Study design Systematic review. Objective To investigate the efficacy of nonsurgical interventional treatments for chronic low back pain (LBP) caused by facet joint syndrome (FJS). Methods A systematic review of the literature was conducted to identify studies that compared interventional treatments for LBP due to FJS among them, with usual care or sham procedures. Studies were evaluated for pain, physical function, disability, quality of life and employment status. The RoB-2 and MINORS tools were utilized to assess the risk of bias in included studies. Results Eighteen studies published between January 2000 and December 2021 were included (1496 patients, mean age: 54.31 years old). Intraarticular (IA) facet joint (FJ) injection of hyaluronic acid (HA) did not show significant difference compared to IA corticosteroids (CCS) in terms of pain and satisfaction. FJ denervation using radiofrequency (RF) displayed slightly superior or similar outcomes compared to IA CCS, physical therapy, or sham procedure. IA CCS showed better outcomes when combined with oral diclofenac compared to IA CCS or oral diclofenac alone but was not superior to IA local anesthetic and Sarapin. IA platelet-rich plasma (PRP) led to an improvement of pain, disability and satisfaction in the long term compared to IA CCS. Conclusion FJS is a common cause of LBP that can be managed with several different strategies, including nonsurgical minimally invasive approaches such as IA HA, CCS, PRP and FJ denervation. However, available evidence showed mixed results, with overall little short-term or no benefits on pain, disability, and other investigated outcomes.

Interventional Minimally Invasive Treatments for Chronic Low Back Pain Caused by Lumbar Facet Joint Syndrome: A Systematic Review

Vadalà, Gianluca;Russo, Fabrizio;Carassiti, Massimiliano;Denaro, Vincenzo
2022-01-01

Abstract

Study design Systematic review. Objective To investigate the efficacy of nonsurgical interventional treatments for chronic low back pain (LBP) caused by facet joint syndrome (FJS). Methods A systematic review of the literature was conducted to identify studies that compared interventional treatments for LBP due to FJS among them, with usual care or sham procedures. Studies were evaluated for pain, physical function, disability, quality of life and employment status. The RoB-2 and MINORS tools were utilized to assess the risk of bias in included studies. Results Eighteen studies published between January 2000 and December 2021 were included (1496 patients, mean age: 54.31 years old). Intraarticular (IA) facet joint (FJ) injection of hyaluronic acid (HA) did not show significant difference compared to IA corticosteroids (CCS) in terms of pain and satisfaction. FJ denervation using radiofrequency (RF) displayed slightly superior or similar outcomes compared to IA CCS, physical therapy, or sham procedure. IA CCS showed better outcomes when combined with oral diclofenac compared to IA CCS or oral diclofenac alone but was not superior to IA local anesthetic and Sarapin. IA platelet-rich plasma (PRP) led to an improvement of pain, disability and satisfaction in the long term compared to IA CCS. Conclusion FJS is a common cause of LBP that can be managed with several different strategies, including nonsurgical minimally invasive approaches such as IA HA, CCS, PRP and FJ denervation. However, available evidence showed mixed results, with overall little short-term or no benefits on pain, disability, and other investigated outcomes.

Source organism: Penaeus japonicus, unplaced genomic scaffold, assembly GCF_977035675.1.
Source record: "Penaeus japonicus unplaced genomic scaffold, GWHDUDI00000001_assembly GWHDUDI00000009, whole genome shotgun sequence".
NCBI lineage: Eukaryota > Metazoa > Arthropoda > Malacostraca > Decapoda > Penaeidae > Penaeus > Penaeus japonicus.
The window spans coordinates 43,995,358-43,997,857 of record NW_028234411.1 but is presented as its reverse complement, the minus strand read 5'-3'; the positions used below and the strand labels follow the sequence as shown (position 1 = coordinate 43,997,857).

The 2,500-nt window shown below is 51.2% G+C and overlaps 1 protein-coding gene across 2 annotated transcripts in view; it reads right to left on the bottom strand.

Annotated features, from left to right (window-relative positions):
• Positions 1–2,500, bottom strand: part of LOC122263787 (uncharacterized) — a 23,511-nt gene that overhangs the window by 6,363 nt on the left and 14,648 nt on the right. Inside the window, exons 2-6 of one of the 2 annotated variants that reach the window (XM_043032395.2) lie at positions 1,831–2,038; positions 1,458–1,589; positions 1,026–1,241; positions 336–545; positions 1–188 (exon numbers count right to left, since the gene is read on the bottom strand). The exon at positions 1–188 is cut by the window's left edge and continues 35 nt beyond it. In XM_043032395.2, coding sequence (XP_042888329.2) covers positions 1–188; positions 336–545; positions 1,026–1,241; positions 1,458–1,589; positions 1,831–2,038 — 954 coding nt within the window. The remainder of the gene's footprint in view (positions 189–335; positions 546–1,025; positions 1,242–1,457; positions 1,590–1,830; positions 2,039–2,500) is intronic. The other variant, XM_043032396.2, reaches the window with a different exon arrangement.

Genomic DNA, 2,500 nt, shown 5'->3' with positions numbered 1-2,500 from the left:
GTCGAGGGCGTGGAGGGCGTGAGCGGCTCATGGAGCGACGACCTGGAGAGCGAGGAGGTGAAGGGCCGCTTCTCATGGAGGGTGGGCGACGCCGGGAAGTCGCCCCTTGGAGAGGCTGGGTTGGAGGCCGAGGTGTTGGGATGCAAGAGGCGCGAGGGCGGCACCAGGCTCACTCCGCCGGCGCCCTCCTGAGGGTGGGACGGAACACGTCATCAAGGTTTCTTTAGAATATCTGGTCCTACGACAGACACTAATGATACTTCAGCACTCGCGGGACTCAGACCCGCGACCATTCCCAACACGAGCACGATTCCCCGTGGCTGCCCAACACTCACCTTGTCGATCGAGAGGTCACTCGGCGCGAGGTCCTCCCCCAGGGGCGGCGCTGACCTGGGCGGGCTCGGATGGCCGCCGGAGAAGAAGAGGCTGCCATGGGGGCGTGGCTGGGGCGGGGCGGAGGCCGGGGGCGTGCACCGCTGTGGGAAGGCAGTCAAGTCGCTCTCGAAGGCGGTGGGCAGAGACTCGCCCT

corticosteroids; denervation; facet joint; hyaluronic acid; low back pain; radiofrequency
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Utilizza questo identificativo per citare o creare un link a questo documento: https://hdl.handle.net/20.500.12610/70984
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